Recently, I spoke with a friend who is experiencing diabolical treatment at work due to being pregnant. Without getting into the nitty-gritty, her boss has managed her unfairly since the start of the pandemic. Unfortunately, my friend is not alone. Discrimination at work is a common occurrence, although it often happens covertly.
Consider this 2015 survey, which proves that one in five people in Canada faces bias in the workplace because of their race, religious beliefs, age or other factors. Depending on where you live, those numbers may be significantly higher.
Given our current world state, I wouldn’t be surprised if job-related discrimination is on the rise. Even before COVID-19 and the Black Lives Matter movement, I know of many people – especially from racialized backgrounds – who experienced violence, harassment, and unsafe conditions. From bullying management, toxic environments, and unethical practices, the list goes on about the abuse of employees happening behind business walls.
Now, if you are also in such a position, I offer six tips below that might be of help:
Document, document, document: I cannot stress enough how important it is to keep a record of every instance of unfair treatment. Having documentation is so crucial if you need to make a complaint to your boss or take things further. As a suggestion, purchase a small notebook specifically for work. Make it a habit to write down the events of your day, even on good days.
Go to HR: Yes, that human resources manager may not be on your side (the reality is that they are paid to protect the interests of the company). Nevertheless, you must speak with them to ensure that your complaint is heard, written up, and filed appropriately. Unless you inform your workplace about what is going on, there is absolutely no opportunity for things to change. While they may stay the same (they often do), be sure to do your part. Therefore, I caution you to avoid using only verbal communication. Instead, put everything in writing via email so that events are time-stamped in a paper trail.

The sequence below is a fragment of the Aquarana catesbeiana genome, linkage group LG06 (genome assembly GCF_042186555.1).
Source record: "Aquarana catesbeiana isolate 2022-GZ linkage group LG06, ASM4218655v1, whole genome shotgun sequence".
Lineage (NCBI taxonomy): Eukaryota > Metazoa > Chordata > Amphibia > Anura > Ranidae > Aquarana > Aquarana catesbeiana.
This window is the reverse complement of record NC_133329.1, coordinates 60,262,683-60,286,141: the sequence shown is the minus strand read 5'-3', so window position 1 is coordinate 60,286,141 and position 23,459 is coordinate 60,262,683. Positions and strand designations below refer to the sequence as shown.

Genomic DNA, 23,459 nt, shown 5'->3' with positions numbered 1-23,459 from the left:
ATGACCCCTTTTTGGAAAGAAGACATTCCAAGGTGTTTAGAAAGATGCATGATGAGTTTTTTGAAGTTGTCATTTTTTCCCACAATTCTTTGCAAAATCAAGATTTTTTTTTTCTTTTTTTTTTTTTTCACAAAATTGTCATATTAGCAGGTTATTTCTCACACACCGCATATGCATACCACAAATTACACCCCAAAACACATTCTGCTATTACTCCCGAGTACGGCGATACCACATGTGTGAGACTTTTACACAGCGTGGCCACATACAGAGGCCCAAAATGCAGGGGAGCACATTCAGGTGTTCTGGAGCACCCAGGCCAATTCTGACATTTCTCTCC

Review the company’s policies: Most businesses usually have strategies to address discrimination in the workplace. Please read it in detail and get a copy for yourself. When employers put stuff in writing, they acknowledge that behaviours contrary to their policies are not tolerated (at least they shouldn’t be). As a result, if someone’s discriminatory ways continue at work without proper investigation and consequences, you are in a position to hold the employer accountable.
Speak to a trusted family member, friend or colleague: Intolerance can be emotionally draining. After all, no one goes to work to be mistreated. So, as you address the situation, lean on people that you can trust. But if you choose to discuss with someone at work, be sure that they will not go blabbing. Not only does the gossip mill start rolling, but it puts you in jeopardy, especially if the company has a policy on confidentiality.
Go higher: Sometimes, your complaint will fall on deaf ears, or the matter will be turned around onto you. Hence, you have the option of taking action. Remember, in most countries, there are prohibited grounds of discrimination in employment. Be sure to know what they are. Nonetheless, a course of action might include suing your employer, getting a mediator, or enlisting the help of another third party. Whatever is decided, make sure that it is the best scenario for you.
Umm, QUIT: Honestly, you are trying to live your best life. Dealing with ignorant people at work is not what you want to be doing. Any company that does not take a clear, unequivocal stance against discrimination – in all its forms – is not the right place for you. Paying bills and keeping food on the table is a priority, but so is your mental and emotional health. Thus, look for some new opportunities because the right work environment is waiting for you to get there.
To that end, we all want to work in a place that is inclusive and respectful. Unfortunately, that does not always happen. Still, there are many good ones out there. As Fritjof Capra says, “in the end, the aggressors always destroy themselves, making way for others who know how to cooperate and get along. Life is much less a competitive struggle for survival than a triumph of cooperation and creativity.”